It’s believed that the key to reaching your fitness goals is training as hard as possible. While giving your all is important, it’s only half of the equation for workout success. Recovery or muscle restoration is the other (less-practiced) element in achieving ultimate performance.
Importance of Muscle Restoration
To improve in any sport or area of fitness, you need to expose your body to stress. Training activities such as lifting, sprinting, and HIIT, all produce fine tears in your muscle tissues. When you allow your muscles to rest, cells called fibroblasts work to repair them. “And when your body’s tissues — from your muscles and bones to heart and lungs — recover, they become slightly fitter than they were before,” explains Adam Rivadeneyra, MD, a sports medicine physician with the Hoag Orthopedic Institute and the Orthopedic Specialty Institute in California. When you allow for muscle regeneration, you also allow for strength to increase.
Reduce Muscle Fatigue
Carbohydrates in the form of glycogen are stored in your muscles. When you workout, your body breaks down these deposits to provide you with energy. Not only does this help revitalize your energy sources, but it also helps prevent muscle fatigue and soreness. As Melisa Leber, MD, an orthopedic surgeon at Mount Sinai Hospital in New York City, puts it, “Rest helps reenergize the body, so you have the stamina to give it your all during your next workout.”
Decrease Chance of Injury
Intentional recovery is vital for staying safe during training. When your muscles are overworked, you are more likely to cause excess strain, which contributes to injury. Overworking typically leads to injuries such as stress fractures, runner’s knee, and muscle strains. Even worse, research from Sports Health indicates that insufficient recovery can lead to reduced immune function, neurological changes, hormonal disturbances, and even depression. Adequate recovery ensures you to bypass all of these risks.
Ways to Improve Recovery
Muscle restoration is critical to any successful training regime. While everyone’s routine varies, here are some practices to help boost your muscle regeneration:
If you are dehydrated before a workout, your electrolyte levels are disrupted. This can lead to decreased strength and even dehydration. Research has also shown that consuming a proper amount of water can help increase your endurance and tolerance to pain. Drinking water can restore this hydration, energizing your muscles before, during, and after your workout. Water improves overall performance. It also flushes out toxins released during exercise. So, drink up!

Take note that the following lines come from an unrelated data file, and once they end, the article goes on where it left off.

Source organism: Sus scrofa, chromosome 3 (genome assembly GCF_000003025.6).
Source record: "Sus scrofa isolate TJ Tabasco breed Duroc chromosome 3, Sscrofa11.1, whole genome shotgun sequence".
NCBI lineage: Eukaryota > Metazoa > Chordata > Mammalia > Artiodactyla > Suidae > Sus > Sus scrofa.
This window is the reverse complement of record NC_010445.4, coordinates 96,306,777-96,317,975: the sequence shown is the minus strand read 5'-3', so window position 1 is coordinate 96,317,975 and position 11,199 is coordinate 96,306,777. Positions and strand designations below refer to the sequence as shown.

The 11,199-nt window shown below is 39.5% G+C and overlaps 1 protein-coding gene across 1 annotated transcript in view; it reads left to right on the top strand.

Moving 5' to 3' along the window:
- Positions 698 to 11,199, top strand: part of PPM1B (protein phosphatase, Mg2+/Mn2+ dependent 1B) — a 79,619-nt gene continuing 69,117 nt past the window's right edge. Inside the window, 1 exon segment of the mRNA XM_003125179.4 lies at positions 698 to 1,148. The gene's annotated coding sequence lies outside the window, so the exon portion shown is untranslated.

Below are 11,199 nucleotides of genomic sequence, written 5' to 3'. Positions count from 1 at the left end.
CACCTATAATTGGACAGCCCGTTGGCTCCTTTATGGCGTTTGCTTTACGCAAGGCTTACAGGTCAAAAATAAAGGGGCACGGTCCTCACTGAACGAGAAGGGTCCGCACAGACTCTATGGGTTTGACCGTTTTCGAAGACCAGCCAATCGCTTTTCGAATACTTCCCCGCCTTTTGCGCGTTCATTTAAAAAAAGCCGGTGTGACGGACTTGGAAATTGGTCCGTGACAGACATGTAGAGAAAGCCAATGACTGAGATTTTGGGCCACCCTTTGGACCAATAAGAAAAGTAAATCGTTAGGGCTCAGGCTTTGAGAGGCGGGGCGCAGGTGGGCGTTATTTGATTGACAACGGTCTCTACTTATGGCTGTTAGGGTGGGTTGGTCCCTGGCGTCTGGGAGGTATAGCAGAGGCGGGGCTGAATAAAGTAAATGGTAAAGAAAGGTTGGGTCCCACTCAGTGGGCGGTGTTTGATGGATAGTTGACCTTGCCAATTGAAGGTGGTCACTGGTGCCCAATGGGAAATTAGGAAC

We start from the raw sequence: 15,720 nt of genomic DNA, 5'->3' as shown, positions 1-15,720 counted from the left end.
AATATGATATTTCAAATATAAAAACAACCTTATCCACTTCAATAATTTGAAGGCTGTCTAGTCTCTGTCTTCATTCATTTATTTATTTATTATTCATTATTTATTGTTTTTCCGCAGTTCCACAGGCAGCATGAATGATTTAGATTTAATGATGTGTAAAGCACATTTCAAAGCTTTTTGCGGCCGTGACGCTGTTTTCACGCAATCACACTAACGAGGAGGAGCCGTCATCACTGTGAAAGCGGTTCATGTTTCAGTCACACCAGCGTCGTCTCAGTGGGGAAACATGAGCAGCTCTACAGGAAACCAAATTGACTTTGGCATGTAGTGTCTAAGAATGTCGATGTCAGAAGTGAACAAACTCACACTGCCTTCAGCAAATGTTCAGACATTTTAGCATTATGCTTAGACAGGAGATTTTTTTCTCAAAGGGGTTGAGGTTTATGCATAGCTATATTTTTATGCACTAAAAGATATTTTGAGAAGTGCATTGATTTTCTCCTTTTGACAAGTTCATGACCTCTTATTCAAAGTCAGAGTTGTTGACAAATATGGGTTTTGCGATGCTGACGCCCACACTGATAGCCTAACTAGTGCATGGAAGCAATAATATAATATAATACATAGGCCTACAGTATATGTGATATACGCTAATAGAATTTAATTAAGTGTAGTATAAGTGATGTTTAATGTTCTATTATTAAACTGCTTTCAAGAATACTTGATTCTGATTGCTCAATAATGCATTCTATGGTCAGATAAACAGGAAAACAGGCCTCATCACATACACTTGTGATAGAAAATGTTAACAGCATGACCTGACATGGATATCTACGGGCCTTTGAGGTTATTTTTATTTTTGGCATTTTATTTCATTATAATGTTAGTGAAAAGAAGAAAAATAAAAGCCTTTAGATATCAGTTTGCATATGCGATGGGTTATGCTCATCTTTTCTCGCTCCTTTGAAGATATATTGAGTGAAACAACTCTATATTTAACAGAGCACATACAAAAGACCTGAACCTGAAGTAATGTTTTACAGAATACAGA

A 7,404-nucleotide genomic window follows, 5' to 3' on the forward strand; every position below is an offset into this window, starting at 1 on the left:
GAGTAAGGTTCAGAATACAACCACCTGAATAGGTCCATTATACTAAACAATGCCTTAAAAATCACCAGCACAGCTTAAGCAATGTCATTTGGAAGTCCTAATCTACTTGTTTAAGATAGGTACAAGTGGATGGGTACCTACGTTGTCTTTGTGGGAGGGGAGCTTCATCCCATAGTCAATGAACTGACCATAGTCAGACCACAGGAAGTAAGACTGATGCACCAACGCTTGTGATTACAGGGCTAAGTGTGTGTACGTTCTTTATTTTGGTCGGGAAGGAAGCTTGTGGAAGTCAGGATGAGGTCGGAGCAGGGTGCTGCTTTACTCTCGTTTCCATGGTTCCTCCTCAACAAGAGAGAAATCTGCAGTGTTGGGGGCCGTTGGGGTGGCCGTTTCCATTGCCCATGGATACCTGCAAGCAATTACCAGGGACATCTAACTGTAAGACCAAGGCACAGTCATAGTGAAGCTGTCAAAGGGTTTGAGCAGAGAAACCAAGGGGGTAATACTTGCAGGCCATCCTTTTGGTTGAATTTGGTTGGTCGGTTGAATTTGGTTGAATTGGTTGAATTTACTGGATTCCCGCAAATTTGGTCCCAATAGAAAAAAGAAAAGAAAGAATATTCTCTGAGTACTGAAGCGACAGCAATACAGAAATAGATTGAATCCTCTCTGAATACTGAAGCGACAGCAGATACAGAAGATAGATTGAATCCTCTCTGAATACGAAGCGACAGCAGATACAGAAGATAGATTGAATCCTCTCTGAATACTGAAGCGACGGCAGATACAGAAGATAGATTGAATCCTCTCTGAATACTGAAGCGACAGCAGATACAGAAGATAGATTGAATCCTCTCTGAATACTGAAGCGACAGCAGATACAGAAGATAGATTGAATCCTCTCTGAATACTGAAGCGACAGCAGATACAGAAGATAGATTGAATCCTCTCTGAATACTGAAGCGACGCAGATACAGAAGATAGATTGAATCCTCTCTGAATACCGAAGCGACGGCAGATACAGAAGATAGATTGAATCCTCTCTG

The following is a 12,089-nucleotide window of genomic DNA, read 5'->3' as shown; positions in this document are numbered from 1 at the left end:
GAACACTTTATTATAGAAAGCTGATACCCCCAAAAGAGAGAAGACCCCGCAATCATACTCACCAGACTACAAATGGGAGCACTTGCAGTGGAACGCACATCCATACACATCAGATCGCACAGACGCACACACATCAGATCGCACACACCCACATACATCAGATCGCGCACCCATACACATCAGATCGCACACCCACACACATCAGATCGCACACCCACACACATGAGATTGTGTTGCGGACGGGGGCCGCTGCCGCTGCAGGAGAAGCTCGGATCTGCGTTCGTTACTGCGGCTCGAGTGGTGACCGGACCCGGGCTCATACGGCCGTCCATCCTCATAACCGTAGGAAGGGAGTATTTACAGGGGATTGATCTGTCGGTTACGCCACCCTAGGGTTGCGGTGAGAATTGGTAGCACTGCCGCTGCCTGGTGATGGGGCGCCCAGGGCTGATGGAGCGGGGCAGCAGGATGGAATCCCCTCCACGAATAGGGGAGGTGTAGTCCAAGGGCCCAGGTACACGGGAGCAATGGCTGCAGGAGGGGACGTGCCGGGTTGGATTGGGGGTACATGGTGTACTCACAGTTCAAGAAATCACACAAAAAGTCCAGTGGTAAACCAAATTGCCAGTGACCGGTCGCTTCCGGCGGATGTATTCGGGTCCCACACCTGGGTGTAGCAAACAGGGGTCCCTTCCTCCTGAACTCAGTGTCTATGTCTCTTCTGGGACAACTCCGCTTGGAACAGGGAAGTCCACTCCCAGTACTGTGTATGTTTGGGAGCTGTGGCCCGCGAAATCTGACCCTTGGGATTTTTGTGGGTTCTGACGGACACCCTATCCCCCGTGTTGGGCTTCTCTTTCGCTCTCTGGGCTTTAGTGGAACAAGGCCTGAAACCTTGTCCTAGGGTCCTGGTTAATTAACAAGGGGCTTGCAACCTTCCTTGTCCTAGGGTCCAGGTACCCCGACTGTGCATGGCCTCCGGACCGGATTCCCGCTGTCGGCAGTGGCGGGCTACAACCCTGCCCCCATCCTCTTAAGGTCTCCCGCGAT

2. Eat protein before and after your workout
Protein serves as the basis of muscle tissue. Protein helps to repair tears caused by exercise stress. It also promotes the production of proteins involved in energy production and supports the revitalization of reduced energy stores. It’s suggested that endurance athletes intake 1.2 to 1.4 g per kilogram of body weight, and resistance and strength-training athletes ingest 1.6 to 1.7 per kilogram of body weight per day. Typically, athletes can reach these daily levels with mindful dietary choices.
3. Get enough sleep
When you are sleeping, your body produces muscle-building hormones, one of the most important being human growth hormone (HGH). During sleep, more blood also flows to your muscles, which supports tissue growth and repair. Relaxation allows the muscles to release stored tension. This muscle restoration occurs exclusively during sleep. Therefore, you must get a seven to nine hours of sleep per night to achieve full recovery.
4. Consider incorporating magnesium
During exercise, the body naturally loses electrolytes and trace minerals. One of these minerals is magnesium. With a lack of magnesium, muscles remain in a state of contraction. Many Americans are deficient in this mineral. However, it is quite vital as it relieves muscle soreness and aches after a hard workout. You can get magnesium in many ways: through foods such as bananas and leafy greens, oral supplements, salt baths, and even IV therapy.
5. Incorporate active recovery
During active recovery, you engage in low-intensity, low-impact exercises. These activities increase blood flow and tissue repair, without adding stress to already-worked muscles. Nicole Belkin, MD, an orthopedic surgeon at NewYork Presbyterian/ Columbia University, suggests, “If you’re feeling fatigued from strength training, engage in a lower intensity cardiovascular bike ride or walk, which enables your body to circulate waste products caused by the rigorous activity.” You can also do a gentle yoga class, go for an easy hike, or even do a tai chi class. Anything that allows you to move your body without tiring you out.
Your Recovery Routine
Recovery is imperative for any athlete to increase their workout performance. While everyone’s recovery needs are unique, one thing remains true for all: the harder you train, the greater your need for planned recovery. Through staying in touch with your body, you can begin to understand what muscle restoration habits benefit you most.
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